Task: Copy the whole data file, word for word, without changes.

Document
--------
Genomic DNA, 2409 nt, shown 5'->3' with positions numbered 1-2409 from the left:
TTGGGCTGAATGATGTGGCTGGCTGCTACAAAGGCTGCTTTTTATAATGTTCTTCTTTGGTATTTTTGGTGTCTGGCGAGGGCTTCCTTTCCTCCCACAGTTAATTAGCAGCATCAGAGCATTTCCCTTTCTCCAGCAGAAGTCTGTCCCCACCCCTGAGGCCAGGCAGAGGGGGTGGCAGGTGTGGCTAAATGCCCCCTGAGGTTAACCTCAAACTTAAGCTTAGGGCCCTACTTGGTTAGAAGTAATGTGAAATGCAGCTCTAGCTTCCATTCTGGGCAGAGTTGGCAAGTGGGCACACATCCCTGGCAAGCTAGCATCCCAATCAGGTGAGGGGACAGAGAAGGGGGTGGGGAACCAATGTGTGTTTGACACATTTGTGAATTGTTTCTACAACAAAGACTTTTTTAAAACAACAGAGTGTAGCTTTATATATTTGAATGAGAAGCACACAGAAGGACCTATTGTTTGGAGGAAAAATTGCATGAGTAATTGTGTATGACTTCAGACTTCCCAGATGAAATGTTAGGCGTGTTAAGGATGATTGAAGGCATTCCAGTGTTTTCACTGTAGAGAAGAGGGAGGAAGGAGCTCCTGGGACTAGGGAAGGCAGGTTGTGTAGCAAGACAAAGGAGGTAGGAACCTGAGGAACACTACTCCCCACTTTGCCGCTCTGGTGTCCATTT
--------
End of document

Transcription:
Genomic DNA, 2409 nt, shown 5'->3' with positions numbered 1-2409 from the left:
TTGGGCTGAATGATGTGGCTGGCTGCTACAAAGGCTGCTTTTTATAATGTTCTTCTTTGGTATTTTTGGTGTCTGGCGAGGGCTTCCTTTCCTCCCACAGTTAATTAGCAGCATCAGAGCATTTCCCTTTCTCCAGCAGAAGTCTGTCCCCACCCCTGAGGCCAGGCAGAGGGGGTGGCAGGTGTGGCTAAATGCCCCCTGAGGTTAACCTCAAACTTAAGCTTAGGGCCCTACTTGGTTAGAAGTAATGTGAAATGCAGCTCTAGCTTCCATTCTGGGCAGAGTTGGCAAGTGGGCACACATCCCTGGCAAGCTAGCATCCCAATCAGGTGAGGGGACAGAGAAGGGGGTGGGGAACCAATGTGTGTTTGACACATTTGTGAATTGTTTCTACAACAAAGACTTTTTTAAAACAACAGAGTGTAGCTTTATATATTTGAATGAGAAGCACACAGAAGGACCTATTGTTTGGAGGAAAAATTGCATGAGTAATTGTGTATGACTTCAGACTTCCCAGATGAAATGTTAGGCGTGTTAAGGATGATTGAAGGCATTCCAGTGTTTTCACTGTAGAGAAGAGGGAGGAAGGAGCTCCTGGGACTAGGGAAGGCAGGTTGTGTAGCAAGACAAAGGAGGTAGGAACCTGAGGAACACTACTCCCCACTTTGCCGCTCTGGTGTCCATTT